Trying To Find The Source Of A Basement Water Leak Before You Waterproof? Check The Chimney

A leaking basement is certainly no fun, but finding the source of the leak can be harder than actually fixing it. If your basement is leaking but you don't see an obvious source of the problem you may be overlooking a common source of basement leaks: your chimney and fireplace. This is what you should know.   

Water can find its way from the ash pit into the basement.

Underneath your fireplace is a space called the ash dump, which leads to a metal sheath that's known as the ash pit. That makes it easy to dump the ashes out of the fireplace so that they can be removed through the cleanout door. In some houses, the cleanout doors are located outside, just above the foundation. In other houses, the cleanout door is located in the basement. In some fireplaces, the ash dump has been closed off over the years during renovations, so you may not even be aware of its existence—especially if the close off occurred prior to your ownership of the house.  

If you don't regularly use your fireplace or aren't aware of the ash dump, this can easily become an overlooked source of water, especially if the chimney falls into disrepair. The ash pit is not usually waterproof, which means that if water is leaking into your chimney when it rains or snows, water will get into the ash pit and leak into your basement.

There are several possible sources of leakage.

In order to see if water is leaking into your chimney, consider having an inspection done. There could be a number of issues that lead to a leak whenever it rains:

  • The chimney cap may be missing or cracked. That's a common development, especially after bad storms.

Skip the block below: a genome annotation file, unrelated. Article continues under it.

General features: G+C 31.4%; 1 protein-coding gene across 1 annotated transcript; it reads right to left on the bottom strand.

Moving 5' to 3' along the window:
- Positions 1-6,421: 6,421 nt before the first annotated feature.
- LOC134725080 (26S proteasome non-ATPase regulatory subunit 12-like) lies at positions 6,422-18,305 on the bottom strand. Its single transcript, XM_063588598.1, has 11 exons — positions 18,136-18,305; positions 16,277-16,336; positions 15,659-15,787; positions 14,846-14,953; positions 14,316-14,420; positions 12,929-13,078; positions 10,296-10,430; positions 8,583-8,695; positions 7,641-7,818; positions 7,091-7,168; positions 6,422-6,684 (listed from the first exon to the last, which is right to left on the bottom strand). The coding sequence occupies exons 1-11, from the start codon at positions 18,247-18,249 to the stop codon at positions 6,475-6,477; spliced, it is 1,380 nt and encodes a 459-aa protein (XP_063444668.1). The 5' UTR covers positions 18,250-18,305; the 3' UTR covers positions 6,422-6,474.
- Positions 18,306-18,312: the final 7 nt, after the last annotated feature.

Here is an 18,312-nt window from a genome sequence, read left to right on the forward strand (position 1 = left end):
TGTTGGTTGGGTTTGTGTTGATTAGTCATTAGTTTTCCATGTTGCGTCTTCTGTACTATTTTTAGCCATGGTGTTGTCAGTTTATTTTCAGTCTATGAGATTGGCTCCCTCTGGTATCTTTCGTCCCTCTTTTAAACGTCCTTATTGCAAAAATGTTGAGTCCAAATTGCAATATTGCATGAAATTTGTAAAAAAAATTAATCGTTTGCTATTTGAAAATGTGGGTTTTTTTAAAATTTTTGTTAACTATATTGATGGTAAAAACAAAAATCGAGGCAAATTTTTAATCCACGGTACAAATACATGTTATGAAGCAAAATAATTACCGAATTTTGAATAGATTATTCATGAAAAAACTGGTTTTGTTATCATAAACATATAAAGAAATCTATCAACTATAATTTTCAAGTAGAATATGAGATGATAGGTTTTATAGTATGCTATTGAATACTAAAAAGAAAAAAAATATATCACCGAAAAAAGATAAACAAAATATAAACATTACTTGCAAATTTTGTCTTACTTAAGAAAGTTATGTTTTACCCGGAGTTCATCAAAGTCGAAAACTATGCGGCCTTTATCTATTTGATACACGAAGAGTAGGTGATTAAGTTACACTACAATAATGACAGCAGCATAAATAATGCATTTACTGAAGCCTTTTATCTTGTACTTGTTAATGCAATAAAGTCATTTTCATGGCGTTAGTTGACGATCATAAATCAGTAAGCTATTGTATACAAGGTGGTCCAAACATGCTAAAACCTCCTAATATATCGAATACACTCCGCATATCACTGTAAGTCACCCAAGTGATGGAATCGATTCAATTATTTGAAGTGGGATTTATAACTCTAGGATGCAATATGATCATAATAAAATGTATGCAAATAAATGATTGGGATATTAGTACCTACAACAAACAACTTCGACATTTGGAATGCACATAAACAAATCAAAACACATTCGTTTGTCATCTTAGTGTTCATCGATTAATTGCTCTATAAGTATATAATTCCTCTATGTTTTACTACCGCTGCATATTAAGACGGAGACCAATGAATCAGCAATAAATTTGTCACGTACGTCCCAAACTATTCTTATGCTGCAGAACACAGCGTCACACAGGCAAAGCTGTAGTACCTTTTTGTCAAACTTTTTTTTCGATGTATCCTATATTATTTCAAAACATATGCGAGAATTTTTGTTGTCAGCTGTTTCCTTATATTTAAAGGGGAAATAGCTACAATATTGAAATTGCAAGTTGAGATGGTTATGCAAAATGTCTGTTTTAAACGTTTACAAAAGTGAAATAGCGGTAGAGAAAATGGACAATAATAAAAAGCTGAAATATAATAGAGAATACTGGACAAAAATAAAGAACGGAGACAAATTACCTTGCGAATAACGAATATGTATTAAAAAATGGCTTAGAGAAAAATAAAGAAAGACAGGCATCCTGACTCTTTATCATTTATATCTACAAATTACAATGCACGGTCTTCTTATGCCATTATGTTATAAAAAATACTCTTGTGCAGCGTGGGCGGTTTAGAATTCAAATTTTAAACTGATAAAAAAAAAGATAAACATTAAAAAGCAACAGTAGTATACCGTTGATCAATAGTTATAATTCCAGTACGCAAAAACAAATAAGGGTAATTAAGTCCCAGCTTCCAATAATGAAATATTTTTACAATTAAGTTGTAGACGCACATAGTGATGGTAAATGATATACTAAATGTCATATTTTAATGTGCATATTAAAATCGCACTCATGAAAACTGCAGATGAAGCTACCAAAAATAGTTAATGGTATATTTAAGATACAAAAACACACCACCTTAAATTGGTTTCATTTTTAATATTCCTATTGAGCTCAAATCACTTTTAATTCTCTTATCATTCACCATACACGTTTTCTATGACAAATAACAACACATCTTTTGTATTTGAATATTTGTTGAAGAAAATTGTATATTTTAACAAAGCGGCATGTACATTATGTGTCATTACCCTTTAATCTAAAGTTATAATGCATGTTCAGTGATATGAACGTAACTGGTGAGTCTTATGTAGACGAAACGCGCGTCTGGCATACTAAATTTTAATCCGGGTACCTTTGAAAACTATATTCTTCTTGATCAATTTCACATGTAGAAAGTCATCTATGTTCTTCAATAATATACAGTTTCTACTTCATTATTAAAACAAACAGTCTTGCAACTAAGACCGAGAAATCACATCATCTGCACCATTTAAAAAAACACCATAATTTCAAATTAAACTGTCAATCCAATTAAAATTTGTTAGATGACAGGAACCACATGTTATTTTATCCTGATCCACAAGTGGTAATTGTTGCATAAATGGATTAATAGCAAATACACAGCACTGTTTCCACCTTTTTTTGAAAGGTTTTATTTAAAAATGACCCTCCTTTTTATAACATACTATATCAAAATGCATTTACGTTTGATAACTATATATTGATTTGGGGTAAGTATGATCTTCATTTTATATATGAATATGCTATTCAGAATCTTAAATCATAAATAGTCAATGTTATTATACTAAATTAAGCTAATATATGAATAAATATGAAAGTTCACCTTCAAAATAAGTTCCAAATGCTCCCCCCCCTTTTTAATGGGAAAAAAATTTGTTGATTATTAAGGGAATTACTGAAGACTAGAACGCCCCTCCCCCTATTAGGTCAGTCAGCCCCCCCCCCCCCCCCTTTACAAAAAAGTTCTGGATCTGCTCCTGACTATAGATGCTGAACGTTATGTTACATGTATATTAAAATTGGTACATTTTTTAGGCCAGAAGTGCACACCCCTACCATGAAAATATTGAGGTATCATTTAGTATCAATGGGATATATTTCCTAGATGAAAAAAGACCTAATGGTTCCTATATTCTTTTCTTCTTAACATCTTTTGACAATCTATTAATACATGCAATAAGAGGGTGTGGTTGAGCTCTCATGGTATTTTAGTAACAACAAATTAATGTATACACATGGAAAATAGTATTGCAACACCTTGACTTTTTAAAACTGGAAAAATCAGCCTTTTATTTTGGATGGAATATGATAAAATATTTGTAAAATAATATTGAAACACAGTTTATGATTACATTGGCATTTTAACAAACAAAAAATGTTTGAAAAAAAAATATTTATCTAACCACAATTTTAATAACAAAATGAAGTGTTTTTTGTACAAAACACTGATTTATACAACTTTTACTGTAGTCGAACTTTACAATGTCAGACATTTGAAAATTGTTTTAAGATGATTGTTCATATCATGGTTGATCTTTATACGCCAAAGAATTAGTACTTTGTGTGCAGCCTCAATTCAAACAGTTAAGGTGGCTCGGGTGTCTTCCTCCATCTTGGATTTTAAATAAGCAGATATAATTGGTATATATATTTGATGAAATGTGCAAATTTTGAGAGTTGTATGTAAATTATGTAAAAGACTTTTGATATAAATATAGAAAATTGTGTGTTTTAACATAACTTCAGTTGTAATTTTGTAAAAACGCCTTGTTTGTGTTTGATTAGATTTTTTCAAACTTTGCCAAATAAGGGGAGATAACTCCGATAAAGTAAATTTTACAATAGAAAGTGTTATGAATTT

• The crown of the chimney could be leaking or damaged. If your chimney was built before the mid-1980s, it may lack the reinforced rebar and angled top that helps it shed water. If your chimney has deteriorated, gaps may have opened up around the flues, letting rain and snow in.
  • The roof flashing around the chimney could be pulled loose or cracked. Flashing should be sealed with a single line of caulk, to prevent small leaks from getting through.
  • The gutter system could be overflowing, forcing water into the chimney, especially if there are visible cracks in the mortar.

To test the issue, you may need a chimney repair company to inspect the chimney and ash pit for signs of water damage or limescale residue. If this is the issue, you'll have to get the necessary repairs done to the chimney or roof before you can resolve the issue with the basement.   

Once you identify the source of your leak and get it stopped, consider getting the basement waterproofed (by professionals such as Paul's Basement Waterproofing). That will seal off your basement from any further sources of water damage. 


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